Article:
The problem is Cunningham has no leg to stand on scripturally for this racy use of language. He might try to point to the Song of Songs, but that would only destroy his own position. As Bruce Waltke says in the lecture I linked to above, the Song of Songs, although erotic, is modest, and not racy. The point is that there is a love of one another, and preciousness to sexuality in marriage that belies any use of racy language. Even the apostle Paul when he is speaking of the topic of marital sex in 1 Corinthians 7:1-9 largely uses euphemisms. The only time explicit language like what Cunningham is using is found in scripture is when the scriptures are discussing sexual sin [cf. Ezekiel 23]. This shows the vulgar and perverse nature of sexual sin and the precious and beautiful nature of marital sex. Yet, Cunningham has taken this explicit, racy language, and applied it to something that is beautiful and precious, treating it as if it were common sexual immorality. In fact, what I find interesting is that this is the same kind of language that was used by those promoting the sexual revolution.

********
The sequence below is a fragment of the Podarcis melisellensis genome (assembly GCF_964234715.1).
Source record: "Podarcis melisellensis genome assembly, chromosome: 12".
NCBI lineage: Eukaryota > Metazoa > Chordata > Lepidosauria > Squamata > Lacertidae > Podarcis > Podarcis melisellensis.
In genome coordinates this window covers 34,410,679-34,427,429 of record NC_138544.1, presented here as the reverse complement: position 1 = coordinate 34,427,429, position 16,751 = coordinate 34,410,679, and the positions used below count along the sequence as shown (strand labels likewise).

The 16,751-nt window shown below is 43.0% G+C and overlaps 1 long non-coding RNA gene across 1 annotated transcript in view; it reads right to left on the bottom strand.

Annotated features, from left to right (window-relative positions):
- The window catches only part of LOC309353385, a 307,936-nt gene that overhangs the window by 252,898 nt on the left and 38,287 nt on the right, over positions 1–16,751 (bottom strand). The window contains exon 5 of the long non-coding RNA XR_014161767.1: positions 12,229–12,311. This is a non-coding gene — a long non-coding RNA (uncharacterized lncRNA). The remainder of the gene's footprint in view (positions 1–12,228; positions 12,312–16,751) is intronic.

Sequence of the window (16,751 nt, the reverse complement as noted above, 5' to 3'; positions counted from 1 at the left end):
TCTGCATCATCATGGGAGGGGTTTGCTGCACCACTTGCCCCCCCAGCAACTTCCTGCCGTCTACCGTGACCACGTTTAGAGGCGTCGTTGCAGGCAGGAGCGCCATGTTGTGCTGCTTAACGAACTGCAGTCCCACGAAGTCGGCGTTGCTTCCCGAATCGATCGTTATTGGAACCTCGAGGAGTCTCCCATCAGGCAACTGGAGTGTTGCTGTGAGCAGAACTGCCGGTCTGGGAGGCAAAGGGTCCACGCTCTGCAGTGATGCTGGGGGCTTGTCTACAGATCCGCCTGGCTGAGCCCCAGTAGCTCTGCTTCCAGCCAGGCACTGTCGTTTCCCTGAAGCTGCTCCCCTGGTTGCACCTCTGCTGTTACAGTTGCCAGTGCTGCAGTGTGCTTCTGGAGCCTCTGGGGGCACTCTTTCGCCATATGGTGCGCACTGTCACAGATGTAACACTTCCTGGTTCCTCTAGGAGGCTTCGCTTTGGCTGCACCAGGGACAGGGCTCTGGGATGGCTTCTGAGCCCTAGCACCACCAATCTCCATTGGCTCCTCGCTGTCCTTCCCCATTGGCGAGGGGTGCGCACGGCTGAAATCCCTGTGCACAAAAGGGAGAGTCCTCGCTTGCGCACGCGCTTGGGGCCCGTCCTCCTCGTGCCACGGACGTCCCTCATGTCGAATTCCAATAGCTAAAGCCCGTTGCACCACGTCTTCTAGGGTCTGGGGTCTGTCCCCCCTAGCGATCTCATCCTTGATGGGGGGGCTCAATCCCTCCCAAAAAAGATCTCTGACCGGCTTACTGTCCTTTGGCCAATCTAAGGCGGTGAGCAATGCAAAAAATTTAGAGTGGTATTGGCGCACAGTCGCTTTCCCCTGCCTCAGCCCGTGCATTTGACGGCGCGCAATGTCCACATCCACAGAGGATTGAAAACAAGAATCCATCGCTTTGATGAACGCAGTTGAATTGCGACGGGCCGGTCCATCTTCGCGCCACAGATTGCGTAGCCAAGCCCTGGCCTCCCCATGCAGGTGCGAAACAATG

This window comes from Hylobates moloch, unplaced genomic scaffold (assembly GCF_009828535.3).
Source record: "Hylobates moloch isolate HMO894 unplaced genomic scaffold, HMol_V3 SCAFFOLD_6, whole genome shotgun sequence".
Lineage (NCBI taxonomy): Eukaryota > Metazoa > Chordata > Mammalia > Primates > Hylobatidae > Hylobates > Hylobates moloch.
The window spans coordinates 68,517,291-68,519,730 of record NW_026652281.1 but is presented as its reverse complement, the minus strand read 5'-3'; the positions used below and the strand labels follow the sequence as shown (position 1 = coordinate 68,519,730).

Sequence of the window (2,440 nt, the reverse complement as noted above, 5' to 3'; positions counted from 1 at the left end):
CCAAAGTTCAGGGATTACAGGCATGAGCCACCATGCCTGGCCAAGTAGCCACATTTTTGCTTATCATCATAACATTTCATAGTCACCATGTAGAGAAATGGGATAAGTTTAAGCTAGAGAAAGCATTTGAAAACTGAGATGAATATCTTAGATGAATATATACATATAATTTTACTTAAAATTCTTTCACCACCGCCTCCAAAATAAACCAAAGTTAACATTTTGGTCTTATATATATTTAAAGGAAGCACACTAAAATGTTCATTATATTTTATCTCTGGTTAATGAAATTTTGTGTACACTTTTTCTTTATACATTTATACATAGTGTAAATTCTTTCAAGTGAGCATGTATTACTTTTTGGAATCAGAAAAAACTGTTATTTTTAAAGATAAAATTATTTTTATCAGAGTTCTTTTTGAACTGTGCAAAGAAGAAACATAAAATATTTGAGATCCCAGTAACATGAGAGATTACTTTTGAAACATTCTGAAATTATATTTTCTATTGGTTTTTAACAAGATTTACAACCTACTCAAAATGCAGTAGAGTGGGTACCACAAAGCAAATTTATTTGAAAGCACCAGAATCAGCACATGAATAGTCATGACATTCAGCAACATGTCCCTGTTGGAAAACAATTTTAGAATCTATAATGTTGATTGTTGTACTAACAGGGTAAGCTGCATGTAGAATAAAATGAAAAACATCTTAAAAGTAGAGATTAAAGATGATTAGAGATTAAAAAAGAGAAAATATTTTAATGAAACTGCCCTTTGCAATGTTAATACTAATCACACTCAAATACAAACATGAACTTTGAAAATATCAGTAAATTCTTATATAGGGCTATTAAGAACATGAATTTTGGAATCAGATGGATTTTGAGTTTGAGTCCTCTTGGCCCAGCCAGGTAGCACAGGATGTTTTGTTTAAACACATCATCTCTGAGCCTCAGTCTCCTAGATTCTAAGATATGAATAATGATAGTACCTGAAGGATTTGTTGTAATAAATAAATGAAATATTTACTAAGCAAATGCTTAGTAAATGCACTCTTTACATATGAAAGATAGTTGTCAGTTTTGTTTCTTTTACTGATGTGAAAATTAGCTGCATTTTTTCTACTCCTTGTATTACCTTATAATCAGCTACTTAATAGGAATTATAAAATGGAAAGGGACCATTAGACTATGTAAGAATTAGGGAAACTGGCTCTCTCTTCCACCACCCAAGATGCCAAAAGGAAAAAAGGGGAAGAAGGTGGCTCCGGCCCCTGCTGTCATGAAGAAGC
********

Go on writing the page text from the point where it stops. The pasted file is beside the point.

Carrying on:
Ted does have one defender in this regard, and that is Lisa Anderson who hosted this Boundless Show podcast. On Amir’s blog she writes:

Ted argues that marriage preparedness isn’t about a number (age), it’s about maturity, and we in the church would do well to start preparing our young adults for marriage at an earlier age rather than discouraging marriage until some arbitrary age of maturity (the 30s in some opinions) while crowing a sexual purity message for singles, expecting them to make it from their teen years through their 20s and into their 30s with no sex. Friends, this is why we have promiscuity and cohabitation rates in the church that mirror those of the world. Not that we’re not responsible for our sin, but good grief, let’s give folks a fighting chance on the front end. Especially if they’ve found a God-honoring match at 21 or 22.